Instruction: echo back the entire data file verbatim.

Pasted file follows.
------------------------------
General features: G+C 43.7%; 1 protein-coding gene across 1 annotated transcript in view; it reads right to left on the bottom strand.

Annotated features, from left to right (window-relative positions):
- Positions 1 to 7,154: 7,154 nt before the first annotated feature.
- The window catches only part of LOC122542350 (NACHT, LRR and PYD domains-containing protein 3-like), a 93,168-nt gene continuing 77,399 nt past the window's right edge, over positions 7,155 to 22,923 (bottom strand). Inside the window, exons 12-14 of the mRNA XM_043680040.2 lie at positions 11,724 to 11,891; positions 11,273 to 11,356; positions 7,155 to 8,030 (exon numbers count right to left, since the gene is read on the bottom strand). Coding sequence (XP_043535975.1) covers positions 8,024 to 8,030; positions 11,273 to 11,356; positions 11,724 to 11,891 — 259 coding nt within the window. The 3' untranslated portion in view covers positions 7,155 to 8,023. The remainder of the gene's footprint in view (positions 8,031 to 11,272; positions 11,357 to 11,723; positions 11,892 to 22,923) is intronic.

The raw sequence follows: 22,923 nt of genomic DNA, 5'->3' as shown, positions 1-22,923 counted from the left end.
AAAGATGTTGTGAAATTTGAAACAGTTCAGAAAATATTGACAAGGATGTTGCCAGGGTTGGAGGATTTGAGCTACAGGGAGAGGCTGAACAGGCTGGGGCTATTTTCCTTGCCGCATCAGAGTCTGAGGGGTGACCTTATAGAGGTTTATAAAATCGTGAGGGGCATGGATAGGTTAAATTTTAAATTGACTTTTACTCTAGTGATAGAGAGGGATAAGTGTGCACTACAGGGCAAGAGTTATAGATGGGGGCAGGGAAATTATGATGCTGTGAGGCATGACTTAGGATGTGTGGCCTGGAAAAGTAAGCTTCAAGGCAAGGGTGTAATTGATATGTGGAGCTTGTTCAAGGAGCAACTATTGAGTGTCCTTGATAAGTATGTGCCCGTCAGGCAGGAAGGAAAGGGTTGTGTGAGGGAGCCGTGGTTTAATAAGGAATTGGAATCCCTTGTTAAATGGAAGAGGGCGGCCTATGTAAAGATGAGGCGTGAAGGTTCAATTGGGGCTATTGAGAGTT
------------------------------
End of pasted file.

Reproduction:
General features: G+C 43.7%; 1 protein-coding gene across 1 annotated transcript in view; it reads right to left on the bottom strand.

Annotated features, from left to right (window-relative positions):
- Positions 1 to 7,154: 7,154 nt before the first annotated feature.
- The window catches only part of LOC122542350 (NACHT, LRR and PYD domains-containing protein 3-like), a 93,168-nt gene continuing 77,399 nt past the window's right edge, over positions 7,155 to 22,923 (bottom strand). Inside the window, exons 12-14 of the mRNA XM_043680040.2 lie at positions 11,724 to 11,891; positions 11,273 to 11,356; positions 7,155 to 8,030 (exon numbers count right to left, since the gene is read on the bottom strand). Coding sequence (XP_043535975.1) covers positions 8,024 to 8,030; positions 11,273 to 11,356; positions 11,724 to 11,891 — 259 coding nt within the window. The 3' untranslated portion in view covers positions 7,155 to 8,023. The remainder of the gene's footprint in view (positions 8,031 to 11,272; positions 11,357 to 11,723; positions 11,892 to 22,923) is intronic.

The raw sequence follows: 22,923 nt of genomic DNA, 5'->3' as shown, positions 1-22,923 counted from the left end.
AAAGATGTTGTGAAATTTGAAACAGTTCAGAAAATATTGACAAGGATGTTGCCAGGGTTGGAGGATTTGAGCTACAGGGAGAGGCTGAACAGGCTGGGGCTATTTTCCTTGCCGCATCAGAGTCTGAGGGGTGACCTTATAGAGGTTTATAAAATCGTGAGGGGCATGGATAGGTTAAATTTTAAATTGACTTTTACTCTAGTGATAGAGAGGGATAAGTGTGCACTACAGGGCAAGAGTTATAGATGGGGGCAGGGAAATTATGATGCTGTGAGGCATGACTTAGGATGTGTGGCCTGGAAAAGTAAGCTTCAAGGCAAGGGTGTAATTGATATGTGGAGCTTGTTCAAGGAGCAACTATTGAGTGTCCTTGATAAGTATGTGCCCGTCAGGCAGGAAGGAAAGGGTTGTGTGAGGGAGCCGTGGTTTAATAAGGAATTGGAATCCCTTGTTAAATGGAAGAGGGCGGCCTATGTAAAGATGAGGCGTGAAGGTTCAATTGGGGCTATTGAGAGTT